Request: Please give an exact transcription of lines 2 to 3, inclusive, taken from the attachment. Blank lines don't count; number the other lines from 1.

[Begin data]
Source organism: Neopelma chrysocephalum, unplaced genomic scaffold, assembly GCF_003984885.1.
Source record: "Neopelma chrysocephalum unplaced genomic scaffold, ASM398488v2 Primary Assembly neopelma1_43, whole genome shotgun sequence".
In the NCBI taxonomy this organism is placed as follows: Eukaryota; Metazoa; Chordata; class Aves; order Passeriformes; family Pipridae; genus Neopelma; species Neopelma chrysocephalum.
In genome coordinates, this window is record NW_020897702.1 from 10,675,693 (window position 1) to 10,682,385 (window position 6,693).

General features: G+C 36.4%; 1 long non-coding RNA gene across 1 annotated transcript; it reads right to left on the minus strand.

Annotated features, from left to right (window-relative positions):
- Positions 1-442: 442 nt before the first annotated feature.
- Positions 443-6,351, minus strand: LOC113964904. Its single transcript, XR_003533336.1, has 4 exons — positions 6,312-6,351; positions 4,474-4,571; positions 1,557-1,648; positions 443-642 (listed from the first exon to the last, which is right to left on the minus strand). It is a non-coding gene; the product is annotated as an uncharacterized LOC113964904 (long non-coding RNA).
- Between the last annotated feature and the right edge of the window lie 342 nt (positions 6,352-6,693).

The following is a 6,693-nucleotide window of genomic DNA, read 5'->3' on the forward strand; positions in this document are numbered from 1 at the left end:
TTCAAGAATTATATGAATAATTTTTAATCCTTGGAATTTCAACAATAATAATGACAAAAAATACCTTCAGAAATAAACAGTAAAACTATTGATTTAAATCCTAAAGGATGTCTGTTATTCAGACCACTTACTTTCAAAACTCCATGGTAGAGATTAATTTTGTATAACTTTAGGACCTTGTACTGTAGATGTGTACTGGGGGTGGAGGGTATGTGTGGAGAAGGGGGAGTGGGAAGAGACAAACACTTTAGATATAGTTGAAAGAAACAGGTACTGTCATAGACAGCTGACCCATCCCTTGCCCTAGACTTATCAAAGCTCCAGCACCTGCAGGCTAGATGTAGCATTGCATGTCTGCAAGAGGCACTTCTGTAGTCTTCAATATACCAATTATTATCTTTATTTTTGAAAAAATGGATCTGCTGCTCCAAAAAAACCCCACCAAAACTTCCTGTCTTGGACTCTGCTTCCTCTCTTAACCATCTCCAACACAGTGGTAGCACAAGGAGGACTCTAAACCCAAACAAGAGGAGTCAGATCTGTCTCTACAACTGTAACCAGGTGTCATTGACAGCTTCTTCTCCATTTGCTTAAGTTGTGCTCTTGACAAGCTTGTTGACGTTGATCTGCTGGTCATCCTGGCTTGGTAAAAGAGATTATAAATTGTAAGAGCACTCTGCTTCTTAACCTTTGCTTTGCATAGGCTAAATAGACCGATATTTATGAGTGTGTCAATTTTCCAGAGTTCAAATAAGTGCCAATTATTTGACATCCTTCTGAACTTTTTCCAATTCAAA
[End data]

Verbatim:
Source record: "Neopelma chrysocephalum unplaced genomic scaffold, ASM398488v2 Primary Assembly neopelma1_43, whole genome shotgun sequence".
In the NCBI taxonomy this organism is placed as follows: Eukaryota; Metazoa; Chordata; class Aves; order Passeriformes; family Pipridae; genus Neopelma; species Neopelma chrysocephalum.